My return to the reservation…

In a shocking turn of events, I not only plan to stay on topic… but also submit my commentary early!!! The weekly readings tend to invoke some inner turmoil that I need to express.. Luckily for all of you, this week’s assignment was rather tame and to the point. No emotions here. Strictly business.

Nancy Proctor has been involved on the professional end, with what we are experimenting with in this course. Museums are great for us ‘niche’-types who genuinely find them interesting and could be lost for days in a single exhibit. However, we are but a fraction of the general population, especially when it comes to a tourist-driven market. In order to make the average citizen excited about seeing a bunch of “old stuff” (as Bran Ferren called it), it’s the museum staff’s job to tempt them to not only walk through the doors, but also spend money to experience the museum.

When I was in Boston, my tiny art school provided us with free admission to the surrounding museums, largely the Museum of Fine Arts. I would go there at least twice a week, and spend at minimum, three hours usually focusing on a specific exhibit, painter, movement, or what-have-you. I rarely spent any money there besides an occasional bottle of water, and I’m sure my school’s contribution to gain us access to the MFA was much lower than if myself and my thousands of classmates were to be charged at every admission. We weren’t the focus of these measures that Nancy Proctor spoke of. Us art students may have experimented once and a while, but our purpose was to approach the piece in the mindset of our discipline, not be told how to do it. Same with Historians… we tend to want to immerse ourselves in the artifacts and construct scenarios and explanations.

My mobile app is to contribute to the general public history regarding the cultural movements in the city. There is no specific museum or organization that would be interested in funding the research or development for the application, however the individuals whose history and heritage is to be celebrated in this experiment would see it as invaluable. The liability in this is obviously the cost, which could be partially (or hopefully) recouped through the revenue created in subscriptions, advertisements, or purchases. The minimal (if any) profit would not allow this to be my hypothetical concentration, or make it feasible for anyone to hire me for this purpose. Add in the maintenance costs that Nancy spoke of, and you dive back ‘into the red’. This is where the benefit comes in…

An application such as the one I am developing is a wonderful marketing tool on so many levels. At the forefront, it celebrates the city. Beneath that you dive into a specific culture, movement, era, etc. that either celebrates your own, or makes you realize the significance of certain peoples and their part in the development of the city. The tourism opportunities for a purposefully marketed application could result in a large increase in revenue for specific museums or organizations that assist in promotion, as well as general revenue across the city.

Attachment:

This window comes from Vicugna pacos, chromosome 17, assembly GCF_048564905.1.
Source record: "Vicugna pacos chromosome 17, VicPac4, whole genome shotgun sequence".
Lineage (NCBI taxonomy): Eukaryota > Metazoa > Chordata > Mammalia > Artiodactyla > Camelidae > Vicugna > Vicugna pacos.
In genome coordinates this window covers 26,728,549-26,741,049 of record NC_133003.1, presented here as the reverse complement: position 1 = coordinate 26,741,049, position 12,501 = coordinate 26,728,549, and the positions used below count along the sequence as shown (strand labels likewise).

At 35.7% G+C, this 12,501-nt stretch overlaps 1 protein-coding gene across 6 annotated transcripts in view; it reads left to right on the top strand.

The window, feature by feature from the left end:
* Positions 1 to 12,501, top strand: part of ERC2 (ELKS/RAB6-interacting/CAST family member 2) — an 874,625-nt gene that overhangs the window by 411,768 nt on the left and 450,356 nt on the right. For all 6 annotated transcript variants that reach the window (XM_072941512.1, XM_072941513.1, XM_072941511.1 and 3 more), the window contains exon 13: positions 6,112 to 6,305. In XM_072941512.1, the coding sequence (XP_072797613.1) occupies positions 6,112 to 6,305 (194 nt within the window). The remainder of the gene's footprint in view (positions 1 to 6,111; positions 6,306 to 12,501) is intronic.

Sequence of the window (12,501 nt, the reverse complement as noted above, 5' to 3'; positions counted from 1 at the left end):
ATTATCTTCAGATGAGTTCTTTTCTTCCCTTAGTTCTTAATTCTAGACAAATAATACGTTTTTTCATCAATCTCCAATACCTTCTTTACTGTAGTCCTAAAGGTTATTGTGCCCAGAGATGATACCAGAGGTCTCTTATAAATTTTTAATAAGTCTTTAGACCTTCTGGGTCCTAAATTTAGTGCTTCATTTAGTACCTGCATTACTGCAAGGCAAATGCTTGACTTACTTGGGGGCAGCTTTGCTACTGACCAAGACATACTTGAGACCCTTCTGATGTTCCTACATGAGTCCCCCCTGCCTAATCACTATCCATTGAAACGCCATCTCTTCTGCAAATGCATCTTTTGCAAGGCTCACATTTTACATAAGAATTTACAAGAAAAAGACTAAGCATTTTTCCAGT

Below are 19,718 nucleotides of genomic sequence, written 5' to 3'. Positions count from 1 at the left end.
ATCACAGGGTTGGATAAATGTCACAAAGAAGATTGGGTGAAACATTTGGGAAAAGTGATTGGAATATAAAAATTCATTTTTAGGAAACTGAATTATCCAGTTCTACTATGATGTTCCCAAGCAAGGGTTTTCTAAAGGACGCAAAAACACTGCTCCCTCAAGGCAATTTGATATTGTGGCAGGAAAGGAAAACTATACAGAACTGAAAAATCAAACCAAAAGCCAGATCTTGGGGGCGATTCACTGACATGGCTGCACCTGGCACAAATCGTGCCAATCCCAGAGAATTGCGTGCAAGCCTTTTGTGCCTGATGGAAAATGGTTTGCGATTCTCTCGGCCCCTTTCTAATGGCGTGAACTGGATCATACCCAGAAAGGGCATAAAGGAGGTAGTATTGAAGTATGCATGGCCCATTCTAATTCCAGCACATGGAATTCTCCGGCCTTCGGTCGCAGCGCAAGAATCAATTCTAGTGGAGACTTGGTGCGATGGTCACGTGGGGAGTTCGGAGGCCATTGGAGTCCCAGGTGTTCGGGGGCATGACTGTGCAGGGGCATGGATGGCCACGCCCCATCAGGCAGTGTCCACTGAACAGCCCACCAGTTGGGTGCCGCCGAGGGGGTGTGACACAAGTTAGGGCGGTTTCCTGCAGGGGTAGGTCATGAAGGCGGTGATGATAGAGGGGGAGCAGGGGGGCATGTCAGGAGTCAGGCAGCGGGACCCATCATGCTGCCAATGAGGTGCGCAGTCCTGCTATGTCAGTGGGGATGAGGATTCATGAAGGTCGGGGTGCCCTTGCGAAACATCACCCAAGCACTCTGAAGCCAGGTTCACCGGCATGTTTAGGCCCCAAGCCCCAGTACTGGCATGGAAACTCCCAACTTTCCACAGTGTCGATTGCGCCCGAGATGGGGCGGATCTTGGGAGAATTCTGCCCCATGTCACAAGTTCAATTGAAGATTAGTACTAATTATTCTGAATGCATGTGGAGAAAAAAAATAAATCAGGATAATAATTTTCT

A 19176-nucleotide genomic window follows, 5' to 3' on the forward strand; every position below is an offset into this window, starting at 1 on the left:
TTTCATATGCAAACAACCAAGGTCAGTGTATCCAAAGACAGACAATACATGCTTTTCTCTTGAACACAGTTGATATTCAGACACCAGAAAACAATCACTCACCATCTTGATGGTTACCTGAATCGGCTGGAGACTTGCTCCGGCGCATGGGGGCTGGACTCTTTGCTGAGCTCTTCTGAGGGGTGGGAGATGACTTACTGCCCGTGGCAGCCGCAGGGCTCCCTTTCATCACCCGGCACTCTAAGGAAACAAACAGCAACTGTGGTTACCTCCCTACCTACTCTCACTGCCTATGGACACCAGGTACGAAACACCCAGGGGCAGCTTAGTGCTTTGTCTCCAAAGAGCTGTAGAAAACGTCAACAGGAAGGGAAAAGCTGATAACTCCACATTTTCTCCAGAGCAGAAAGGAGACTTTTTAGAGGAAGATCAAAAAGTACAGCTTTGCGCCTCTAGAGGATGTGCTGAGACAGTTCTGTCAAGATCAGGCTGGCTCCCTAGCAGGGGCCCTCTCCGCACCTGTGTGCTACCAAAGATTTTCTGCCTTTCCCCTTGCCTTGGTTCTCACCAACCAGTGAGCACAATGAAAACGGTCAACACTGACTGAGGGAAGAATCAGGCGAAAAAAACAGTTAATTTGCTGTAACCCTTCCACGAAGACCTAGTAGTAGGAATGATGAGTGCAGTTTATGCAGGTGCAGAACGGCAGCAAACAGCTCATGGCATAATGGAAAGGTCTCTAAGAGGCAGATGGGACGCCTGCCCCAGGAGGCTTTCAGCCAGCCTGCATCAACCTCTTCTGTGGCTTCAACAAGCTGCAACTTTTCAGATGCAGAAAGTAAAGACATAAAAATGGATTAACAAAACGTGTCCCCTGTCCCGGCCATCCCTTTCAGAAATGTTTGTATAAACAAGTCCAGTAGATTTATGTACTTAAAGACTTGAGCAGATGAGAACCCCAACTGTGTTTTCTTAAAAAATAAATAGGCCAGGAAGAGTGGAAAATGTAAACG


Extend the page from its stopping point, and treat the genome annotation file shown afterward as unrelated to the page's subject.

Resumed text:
This type of experimentation with mobile devices in a public history context does wonders for inspiring creativity in promoting a field that we are all passionate about. When I worked as an Interpreter, I saw it as my job to make even the most uninterested individual become fascinated with the site by the end of my tour. I have taken the exact approach with the development of my application. Hypothetically, if a person was to visit Boise and did a search for tourist applications, that the application they downloaded would not only serve as a personal guide for them to learn and interact with a strange city, but also hold onto as a keepsake of their trip and in turn, use it as a way to tell his or her friends about their visit. The circle of life goes around…

In the world of academia, it specifically helps with exploring other outlets for museum promotion. As students, we are focused on honing our craft and abilities so that they are useful in the ‘real world’. An increasingly important task for the public historian is to make the general public interested. The future of museums and the discipline as a whole is completely in the hands of the tourist. Their money is what drives exhibitions, restorations, and every preservation and promotional effort. Nancy raises the point of needing to ‘meet the guest where they are’. The cellphone that they are never without could be the way we can entice them into a building that they may not have considered going into before.

It is all well and good to interpret a site for a guest, however the goal for every public historian should be (as Nancy quoted Max Anderson) to bring “interpretation to conversation” – entertain and educate them in such a way that they not only engage the staff of the museum or physical surroundings, but also engage their friends, family, or strangers in a discourse. Word of mouth is the most powerful tool for a museum, and it is the task of the Historian of the present and future to implement the ways in which the average person can discover and immerse themselves in history.

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